Let’s break this issue down into simple components. Project success is based upon 3 specific things:
Delivering the project on time
Delivering the project within budget
Meeting client needs
Failure in one or more of these categories means your project fails. There are some studies that suggest the IT project failure rate may be as high as 70%.
Up To 70% project failure rate in IT
I believe this is exaggerated a bit, but even at half (35%), it’s a serious issue for IT organizations. We need to operate at a 90% or higher project success rate. This is very achievable, and it’s straightforward with a little knowledge and a few tools!
So, what’s causing project failure? Let’s dive in, but before we do there are a couple of things to know. There are two general reasons that cause IT projects to fail.
We don’t do the upfront work to define the project and to quantify the deliverables. Project professionals call this “defining the project scope”.
We don’t communicate effectively.
IT people like to do the work, but we tend to avoid planning and communication activities if we can. It’s about “being too busy” or “we don’t have enough time”. It also has to do with a high percentage of IT people being shy and introverted; we prefer to do the work than to plan and communicate.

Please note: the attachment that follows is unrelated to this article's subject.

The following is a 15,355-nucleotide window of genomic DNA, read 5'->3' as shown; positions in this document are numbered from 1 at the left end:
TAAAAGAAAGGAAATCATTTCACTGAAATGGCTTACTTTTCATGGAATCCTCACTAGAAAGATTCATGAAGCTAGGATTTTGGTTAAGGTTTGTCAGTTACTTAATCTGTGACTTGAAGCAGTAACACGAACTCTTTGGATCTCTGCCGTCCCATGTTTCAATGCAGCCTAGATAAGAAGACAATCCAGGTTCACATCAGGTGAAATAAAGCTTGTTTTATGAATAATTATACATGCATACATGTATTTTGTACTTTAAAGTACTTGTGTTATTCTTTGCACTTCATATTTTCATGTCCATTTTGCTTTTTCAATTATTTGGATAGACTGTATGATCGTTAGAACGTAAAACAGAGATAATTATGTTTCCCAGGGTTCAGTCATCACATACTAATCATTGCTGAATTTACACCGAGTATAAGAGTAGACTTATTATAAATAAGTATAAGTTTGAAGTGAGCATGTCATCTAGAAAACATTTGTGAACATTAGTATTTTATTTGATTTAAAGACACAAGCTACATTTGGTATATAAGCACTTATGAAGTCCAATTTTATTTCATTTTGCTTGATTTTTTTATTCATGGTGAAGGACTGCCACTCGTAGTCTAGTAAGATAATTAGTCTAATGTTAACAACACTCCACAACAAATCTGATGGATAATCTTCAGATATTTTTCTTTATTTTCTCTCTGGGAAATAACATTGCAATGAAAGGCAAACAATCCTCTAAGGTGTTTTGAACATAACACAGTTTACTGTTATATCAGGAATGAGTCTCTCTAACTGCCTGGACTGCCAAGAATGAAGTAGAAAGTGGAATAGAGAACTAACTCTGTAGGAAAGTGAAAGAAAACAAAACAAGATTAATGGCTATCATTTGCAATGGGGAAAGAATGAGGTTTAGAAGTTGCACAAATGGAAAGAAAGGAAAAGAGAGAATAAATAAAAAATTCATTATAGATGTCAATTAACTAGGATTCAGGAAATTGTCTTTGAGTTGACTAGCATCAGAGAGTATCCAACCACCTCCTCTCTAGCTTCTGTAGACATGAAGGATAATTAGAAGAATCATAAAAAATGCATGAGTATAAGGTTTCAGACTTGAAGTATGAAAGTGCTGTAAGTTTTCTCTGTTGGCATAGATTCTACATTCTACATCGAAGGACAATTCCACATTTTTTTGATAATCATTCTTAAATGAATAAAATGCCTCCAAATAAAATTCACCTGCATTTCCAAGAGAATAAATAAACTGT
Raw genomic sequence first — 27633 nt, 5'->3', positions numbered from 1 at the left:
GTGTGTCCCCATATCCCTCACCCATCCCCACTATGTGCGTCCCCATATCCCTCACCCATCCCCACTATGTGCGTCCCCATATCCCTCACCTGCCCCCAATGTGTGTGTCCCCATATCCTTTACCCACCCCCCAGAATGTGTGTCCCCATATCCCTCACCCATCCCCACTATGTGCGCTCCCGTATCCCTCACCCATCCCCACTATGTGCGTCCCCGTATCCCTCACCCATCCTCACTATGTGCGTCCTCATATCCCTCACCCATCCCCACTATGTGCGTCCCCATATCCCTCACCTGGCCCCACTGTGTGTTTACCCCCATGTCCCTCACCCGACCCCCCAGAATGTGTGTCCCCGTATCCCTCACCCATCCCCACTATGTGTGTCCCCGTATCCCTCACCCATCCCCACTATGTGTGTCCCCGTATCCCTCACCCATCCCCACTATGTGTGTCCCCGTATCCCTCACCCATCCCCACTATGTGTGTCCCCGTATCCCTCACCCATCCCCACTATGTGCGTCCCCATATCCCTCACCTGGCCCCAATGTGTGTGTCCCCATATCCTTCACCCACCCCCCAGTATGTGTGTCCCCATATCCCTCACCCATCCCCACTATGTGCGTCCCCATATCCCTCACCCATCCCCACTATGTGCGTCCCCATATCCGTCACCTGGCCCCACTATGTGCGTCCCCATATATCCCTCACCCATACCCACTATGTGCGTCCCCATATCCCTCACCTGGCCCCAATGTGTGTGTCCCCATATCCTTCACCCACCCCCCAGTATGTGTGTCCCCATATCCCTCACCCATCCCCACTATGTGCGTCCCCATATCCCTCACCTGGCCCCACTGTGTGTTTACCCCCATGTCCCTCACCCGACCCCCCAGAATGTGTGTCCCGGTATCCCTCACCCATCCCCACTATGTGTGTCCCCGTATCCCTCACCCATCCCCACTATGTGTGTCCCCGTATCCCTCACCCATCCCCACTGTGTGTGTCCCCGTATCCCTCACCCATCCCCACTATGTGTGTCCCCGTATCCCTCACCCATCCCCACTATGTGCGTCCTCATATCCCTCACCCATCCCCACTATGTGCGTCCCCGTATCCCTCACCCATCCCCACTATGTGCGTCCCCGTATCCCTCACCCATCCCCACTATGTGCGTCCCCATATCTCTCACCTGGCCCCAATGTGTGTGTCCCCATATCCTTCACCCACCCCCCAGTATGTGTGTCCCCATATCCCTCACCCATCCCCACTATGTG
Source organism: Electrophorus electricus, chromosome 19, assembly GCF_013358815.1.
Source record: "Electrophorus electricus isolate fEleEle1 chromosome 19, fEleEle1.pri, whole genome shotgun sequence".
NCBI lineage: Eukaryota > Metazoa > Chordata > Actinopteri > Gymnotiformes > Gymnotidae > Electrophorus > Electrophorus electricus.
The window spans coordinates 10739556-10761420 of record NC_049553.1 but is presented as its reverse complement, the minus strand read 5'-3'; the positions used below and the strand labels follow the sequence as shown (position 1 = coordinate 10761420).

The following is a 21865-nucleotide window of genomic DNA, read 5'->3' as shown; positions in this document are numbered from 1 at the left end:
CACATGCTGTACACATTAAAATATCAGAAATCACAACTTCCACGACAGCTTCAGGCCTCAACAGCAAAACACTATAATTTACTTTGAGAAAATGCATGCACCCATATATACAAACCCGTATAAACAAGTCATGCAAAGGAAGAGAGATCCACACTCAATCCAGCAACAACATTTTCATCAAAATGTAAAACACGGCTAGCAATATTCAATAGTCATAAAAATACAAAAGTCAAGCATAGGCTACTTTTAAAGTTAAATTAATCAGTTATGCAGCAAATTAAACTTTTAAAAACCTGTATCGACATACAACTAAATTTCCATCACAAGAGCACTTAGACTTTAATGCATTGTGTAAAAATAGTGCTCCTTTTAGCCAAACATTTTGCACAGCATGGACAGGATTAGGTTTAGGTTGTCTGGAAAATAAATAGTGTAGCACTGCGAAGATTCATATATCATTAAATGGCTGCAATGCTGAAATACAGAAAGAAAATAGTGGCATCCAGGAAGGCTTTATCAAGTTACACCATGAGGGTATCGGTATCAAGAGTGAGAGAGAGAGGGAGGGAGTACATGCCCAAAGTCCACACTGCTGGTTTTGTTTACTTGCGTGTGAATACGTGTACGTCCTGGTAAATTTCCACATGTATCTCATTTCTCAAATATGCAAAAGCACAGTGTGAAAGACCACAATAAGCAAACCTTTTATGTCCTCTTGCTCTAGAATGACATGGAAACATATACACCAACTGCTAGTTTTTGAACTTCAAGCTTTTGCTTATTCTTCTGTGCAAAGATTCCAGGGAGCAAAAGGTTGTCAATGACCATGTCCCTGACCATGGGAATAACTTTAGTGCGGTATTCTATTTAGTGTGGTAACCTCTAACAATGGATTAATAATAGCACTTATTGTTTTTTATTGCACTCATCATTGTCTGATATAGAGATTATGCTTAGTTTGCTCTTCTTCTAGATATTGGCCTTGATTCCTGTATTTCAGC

Well, this is a BIG TRAP you need to avoid. The real issue is that you cannot afford to avoid spending the time, doing the planning, and communicating while the project work is going on. If you don’t do these things, your project is GUARANTEED to fail.
I’ve seen so many companies where they talk a lot about project management, but when you get inside you quickly see that they really aren’t doing any real project management. The result is project failure and a serious lack of IT credibility.
This is a big problem in small and mid-size companies (under $1 billion in revenue).
OK, so much for the general reasons. Let’s attack the three keys to project success and get a bit more specific into what causes project failure.
I. Projects are late
If this is the case it is usually because you haven’t developed a proper project schedule or you are not managing the schedule with weekly project status meetings.
So, the first reason for late projects is because you haven’t developed a realistic project schedule with tasks, responsibilities and due dates clearly defined. A project schedule is a “must have” to deliver a project on time.
A second reason your project may be late can be because you aren’t monitoring the project close enough and managing to the schedule. This comes back to weekly status meetings. If aspects of the project start getting “off the rails”, weekly status meetings give you an opportunity to address the issues and keep things going.
I experienced a CIO recently in a $700 million company who had a solid project schedule for a big project that was developed by an outside consultant, but she stopped having weekly status meetings because it “took too much time”.